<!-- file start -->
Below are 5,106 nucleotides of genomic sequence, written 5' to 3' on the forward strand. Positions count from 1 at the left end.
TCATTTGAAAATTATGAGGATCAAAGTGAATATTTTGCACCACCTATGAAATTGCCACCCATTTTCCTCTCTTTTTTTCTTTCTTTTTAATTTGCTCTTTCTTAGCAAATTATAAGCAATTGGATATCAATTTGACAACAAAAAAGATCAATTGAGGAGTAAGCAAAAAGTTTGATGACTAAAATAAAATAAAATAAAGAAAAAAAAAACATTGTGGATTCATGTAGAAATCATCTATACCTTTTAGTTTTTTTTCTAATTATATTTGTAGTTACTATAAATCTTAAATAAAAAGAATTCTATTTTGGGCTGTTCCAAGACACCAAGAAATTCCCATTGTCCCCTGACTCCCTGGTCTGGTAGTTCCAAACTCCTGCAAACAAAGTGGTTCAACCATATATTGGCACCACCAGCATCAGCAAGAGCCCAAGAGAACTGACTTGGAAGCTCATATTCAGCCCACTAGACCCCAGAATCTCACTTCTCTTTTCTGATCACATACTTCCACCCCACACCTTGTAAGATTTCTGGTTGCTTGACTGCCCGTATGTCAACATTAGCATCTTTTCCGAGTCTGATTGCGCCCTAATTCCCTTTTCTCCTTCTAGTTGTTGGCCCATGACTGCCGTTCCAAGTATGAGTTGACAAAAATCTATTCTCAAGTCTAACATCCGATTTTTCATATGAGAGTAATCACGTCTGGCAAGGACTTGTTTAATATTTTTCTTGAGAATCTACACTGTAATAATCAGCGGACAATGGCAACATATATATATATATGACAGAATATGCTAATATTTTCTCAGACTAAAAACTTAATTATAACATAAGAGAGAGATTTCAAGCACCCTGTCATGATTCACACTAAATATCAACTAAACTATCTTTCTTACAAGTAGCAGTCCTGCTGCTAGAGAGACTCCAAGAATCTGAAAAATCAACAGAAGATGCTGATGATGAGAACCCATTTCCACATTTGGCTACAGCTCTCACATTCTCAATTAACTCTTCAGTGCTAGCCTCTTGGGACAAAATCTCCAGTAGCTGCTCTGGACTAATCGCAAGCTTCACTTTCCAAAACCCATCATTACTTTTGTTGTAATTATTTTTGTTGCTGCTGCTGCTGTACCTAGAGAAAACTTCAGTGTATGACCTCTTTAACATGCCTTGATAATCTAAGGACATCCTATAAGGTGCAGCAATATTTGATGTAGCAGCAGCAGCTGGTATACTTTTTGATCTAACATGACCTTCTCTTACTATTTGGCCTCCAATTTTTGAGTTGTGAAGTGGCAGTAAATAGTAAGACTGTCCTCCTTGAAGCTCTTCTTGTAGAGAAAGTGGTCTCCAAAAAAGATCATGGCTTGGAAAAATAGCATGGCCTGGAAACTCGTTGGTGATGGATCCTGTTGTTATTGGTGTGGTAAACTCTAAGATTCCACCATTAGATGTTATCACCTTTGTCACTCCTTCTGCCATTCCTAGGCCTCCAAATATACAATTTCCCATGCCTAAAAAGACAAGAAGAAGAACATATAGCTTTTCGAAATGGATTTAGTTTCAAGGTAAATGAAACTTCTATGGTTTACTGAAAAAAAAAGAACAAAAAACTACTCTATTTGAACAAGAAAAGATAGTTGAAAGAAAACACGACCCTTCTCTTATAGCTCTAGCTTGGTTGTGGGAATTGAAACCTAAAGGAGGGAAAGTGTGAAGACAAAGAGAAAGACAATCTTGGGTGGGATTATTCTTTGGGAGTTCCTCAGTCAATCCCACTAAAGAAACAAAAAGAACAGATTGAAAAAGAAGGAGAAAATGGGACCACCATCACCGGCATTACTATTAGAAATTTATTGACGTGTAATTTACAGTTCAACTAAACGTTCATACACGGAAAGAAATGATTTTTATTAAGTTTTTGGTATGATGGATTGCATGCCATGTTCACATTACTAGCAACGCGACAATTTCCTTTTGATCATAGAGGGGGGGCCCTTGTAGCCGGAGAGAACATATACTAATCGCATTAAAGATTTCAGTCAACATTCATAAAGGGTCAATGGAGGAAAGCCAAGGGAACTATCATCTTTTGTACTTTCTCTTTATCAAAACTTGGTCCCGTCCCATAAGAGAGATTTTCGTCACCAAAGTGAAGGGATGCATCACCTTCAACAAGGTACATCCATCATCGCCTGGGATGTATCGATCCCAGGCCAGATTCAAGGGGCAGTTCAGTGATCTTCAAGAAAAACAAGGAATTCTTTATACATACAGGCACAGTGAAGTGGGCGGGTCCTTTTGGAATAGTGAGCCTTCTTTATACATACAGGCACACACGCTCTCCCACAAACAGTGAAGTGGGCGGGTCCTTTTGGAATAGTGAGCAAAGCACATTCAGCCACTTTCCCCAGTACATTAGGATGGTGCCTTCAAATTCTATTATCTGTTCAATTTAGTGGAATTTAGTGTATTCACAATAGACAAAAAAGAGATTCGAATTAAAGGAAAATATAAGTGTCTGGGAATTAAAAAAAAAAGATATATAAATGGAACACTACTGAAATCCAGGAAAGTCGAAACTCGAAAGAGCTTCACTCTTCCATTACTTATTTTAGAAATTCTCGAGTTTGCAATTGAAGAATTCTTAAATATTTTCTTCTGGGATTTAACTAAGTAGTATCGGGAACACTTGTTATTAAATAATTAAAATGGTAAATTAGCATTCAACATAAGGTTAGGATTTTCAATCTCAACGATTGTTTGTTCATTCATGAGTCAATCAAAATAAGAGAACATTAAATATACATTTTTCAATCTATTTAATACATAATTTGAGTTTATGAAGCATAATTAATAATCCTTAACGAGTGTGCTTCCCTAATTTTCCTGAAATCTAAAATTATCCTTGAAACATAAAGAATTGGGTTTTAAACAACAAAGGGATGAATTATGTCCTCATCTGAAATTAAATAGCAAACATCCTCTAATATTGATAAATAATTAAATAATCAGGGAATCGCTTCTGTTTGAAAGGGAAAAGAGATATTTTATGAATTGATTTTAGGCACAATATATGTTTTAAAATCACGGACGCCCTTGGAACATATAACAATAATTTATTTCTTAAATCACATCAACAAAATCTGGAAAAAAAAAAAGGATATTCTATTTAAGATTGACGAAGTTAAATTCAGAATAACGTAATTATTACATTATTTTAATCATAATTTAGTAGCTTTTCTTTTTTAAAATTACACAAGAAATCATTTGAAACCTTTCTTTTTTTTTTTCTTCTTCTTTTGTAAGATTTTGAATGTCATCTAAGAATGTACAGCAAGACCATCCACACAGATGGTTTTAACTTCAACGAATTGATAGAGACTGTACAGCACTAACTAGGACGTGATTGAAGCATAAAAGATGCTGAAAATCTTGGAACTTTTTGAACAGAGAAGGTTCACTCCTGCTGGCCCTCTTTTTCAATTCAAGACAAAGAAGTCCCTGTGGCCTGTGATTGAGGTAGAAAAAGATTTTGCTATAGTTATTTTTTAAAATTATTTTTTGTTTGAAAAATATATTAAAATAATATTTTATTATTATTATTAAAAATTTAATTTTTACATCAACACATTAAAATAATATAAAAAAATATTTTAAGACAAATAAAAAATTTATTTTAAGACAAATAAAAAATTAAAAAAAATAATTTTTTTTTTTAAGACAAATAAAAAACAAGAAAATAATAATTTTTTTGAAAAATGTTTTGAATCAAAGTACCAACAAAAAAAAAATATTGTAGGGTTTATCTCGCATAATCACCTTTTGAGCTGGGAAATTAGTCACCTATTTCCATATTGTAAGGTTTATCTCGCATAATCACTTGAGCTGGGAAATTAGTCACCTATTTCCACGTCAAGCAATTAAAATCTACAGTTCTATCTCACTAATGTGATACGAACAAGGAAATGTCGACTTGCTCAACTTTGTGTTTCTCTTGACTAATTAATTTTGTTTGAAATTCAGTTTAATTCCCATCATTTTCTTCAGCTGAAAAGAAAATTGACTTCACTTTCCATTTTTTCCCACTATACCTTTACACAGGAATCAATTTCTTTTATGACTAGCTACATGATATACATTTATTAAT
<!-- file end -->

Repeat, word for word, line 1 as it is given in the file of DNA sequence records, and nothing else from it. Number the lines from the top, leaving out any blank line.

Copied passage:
Below are 5,106 nucleotides of genomic sequence, written 5' to 3' on the forward strand. Positions count from 1 at the left end.